My timing was perfect, although it was nearly dawn, I arrived just after Lord Byron and his guests had retired for the night.
Fortunately for me the candles were still lit, it seemed that the servants were unaware that everyone upstairs had finally drifted off to their beds. Those downstairs would be waking up soon enough for breakfast, no need to rush through their own dreams I suppose.
A bohemian scene greeted me in the library of the Villa Diodati. Silk pillows lay strewn about on a Persian rug in front of the fire. Claret and sack decanters sat haphazardly about and small, half-filled wine glasses teetered on vast piles of books. A fitting scene for a group of young romantic poets determined to write something terrifying yet witty.
A cat sauntered by me. As I absent-mindedly reached down to stroke its head, I was startled by a large bird that flew through the hallway across the open doorway. Apparently Lord Byron’s menagerie had settled in comfortably alongside him at the villa.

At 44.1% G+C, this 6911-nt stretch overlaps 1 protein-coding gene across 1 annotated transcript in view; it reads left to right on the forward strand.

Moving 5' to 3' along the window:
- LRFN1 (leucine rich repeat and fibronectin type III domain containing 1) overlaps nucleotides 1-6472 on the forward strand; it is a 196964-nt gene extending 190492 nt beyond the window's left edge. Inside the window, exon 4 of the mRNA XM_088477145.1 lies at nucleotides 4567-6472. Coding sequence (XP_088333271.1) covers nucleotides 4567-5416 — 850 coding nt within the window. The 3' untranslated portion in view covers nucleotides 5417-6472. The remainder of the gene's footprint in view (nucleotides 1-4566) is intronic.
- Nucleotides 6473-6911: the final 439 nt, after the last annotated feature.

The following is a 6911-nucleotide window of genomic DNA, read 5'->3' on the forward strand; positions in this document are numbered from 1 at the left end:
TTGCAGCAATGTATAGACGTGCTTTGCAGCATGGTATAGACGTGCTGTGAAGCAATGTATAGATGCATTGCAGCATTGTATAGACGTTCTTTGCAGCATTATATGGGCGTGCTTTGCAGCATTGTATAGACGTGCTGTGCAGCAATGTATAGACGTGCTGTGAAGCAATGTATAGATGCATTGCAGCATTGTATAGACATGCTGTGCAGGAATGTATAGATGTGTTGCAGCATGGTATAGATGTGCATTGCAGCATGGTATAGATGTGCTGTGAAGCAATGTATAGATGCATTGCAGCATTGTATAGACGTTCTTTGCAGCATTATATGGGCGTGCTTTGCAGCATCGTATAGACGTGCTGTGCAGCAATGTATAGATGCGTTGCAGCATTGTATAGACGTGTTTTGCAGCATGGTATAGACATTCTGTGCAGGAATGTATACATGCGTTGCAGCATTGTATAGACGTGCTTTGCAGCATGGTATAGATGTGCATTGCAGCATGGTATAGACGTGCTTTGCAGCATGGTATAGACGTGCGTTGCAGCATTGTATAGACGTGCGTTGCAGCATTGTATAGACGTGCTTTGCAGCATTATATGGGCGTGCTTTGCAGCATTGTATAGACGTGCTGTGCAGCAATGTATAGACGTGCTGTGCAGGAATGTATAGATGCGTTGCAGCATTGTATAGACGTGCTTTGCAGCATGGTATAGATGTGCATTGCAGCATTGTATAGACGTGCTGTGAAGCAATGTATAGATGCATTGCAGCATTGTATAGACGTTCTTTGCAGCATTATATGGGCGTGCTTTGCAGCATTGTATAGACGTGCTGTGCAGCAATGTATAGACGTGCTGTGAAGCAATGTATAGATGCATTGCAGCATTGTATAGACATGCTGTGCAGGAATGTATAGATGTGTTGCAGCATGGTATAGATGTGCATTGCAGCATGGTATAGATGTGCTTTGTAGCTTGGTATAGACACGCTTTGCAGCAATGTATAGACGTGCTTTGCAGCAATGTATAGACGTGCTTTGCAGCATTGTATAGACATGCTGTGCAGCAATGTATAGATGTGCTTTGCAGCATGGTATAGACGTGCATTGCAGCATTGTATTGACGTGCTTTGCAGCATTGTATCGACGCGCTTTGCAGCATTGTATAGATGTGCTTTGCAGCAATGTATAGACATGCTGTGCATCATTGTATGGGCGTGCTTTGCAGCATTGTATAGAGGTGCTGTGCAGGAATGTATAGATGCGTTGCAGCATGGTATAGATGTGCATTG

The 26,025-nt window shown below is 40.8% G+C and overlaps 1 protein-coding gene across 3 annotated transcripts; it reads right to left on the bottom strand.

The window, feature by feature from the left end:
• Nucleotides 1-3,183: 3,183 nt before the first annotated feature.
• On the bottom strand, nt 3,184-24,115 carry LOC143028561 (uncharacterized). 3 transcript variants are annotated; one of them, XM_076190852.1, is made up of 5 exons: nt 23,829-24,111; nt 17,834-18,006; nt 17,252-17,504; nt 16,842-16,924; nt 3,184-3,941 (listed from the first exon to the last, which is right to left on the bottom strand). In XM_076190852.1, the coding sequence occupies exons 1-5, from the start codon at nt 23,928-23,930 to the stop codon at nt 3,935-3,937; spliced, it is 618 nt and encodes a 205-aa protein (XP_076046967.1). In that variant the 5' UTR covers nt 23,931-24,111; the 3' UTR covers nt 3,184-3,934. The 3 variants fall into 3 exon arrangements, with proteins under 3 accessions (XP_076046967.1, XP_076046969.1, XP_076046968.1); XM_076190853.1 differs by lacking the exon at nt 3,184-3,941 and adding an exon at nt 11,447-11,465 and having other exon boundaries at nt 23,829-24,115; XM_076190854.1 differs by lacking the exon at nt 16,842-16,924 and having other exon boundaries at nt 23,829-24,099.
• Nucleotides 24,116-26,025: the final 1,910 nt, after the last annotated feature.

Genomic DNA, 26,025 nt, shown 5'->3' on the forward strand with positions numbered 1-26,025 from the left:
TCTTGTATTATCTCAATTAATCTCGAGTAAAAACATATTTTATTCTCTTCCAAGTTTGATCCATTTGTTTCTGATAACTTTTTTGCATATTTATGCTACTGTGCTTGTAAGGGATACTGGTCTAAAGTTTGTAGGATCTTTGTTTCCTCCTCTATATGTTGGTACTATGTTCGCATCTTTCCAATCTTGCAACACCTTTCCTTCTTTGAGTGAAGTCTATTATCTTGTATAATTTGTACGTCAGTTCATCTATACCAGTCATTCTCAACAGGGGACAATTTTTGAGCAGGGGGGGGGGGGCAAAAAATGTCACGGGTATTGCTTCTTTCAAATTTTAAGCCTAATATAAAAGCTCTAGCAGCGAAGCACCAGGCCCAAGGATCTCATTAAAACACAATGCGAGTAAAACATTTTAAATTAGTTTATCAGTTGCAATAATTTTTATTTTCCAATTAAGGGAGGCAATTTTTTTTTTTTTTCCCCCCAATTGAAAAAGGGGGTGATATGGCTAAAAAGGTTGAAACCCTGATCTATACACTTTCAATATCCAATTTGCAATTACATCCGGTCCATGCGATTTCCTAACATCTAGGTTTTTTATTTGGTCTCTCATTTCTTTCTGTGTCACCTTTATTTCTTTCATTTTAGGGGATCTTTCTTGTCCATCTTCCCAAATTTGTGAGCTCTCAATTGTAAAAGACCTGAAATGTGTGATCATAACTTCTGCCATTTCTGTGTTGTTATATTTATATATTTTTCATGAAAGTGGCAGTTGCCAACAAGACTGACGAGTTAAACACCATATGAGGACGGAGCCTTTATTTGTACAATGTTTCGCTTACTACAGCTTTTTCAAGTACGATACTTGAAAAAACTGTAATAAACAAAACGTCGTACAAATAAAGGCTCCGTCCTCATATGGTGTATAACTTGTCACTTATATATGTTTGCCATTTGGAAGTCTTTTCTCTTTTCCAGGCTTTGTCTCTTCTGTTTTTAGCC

So, despite the exceedingly dramatic and monstrously electrifying dreams manifesting themselves in Mary’s head upstairs at that very moment, I decided to wander over and peruse the sideboard.
Lord Byron and his guests spent the stormy evening in the Villa Diodati’s library immersed in conversation and the talk was of metaphysics and experiments in the reanimation of dead things using the newly discovered force of electricity.
Invoking darker horrors, they read stories of ghosts and tales of the dead from a book entitled Fantasmagoriana.
Minds were fertile with imagined terrors and as Lord Byron read aloud a haunting passage from Christabel by Samuel Taylor Coleridge, Percy Shelly suddenly leapt up and ran shrieking from the room.
In the smokey candlelight, Percy had hallucinated that Mary’s chest had metamorphosed into a pair of eyes coldly staring at him.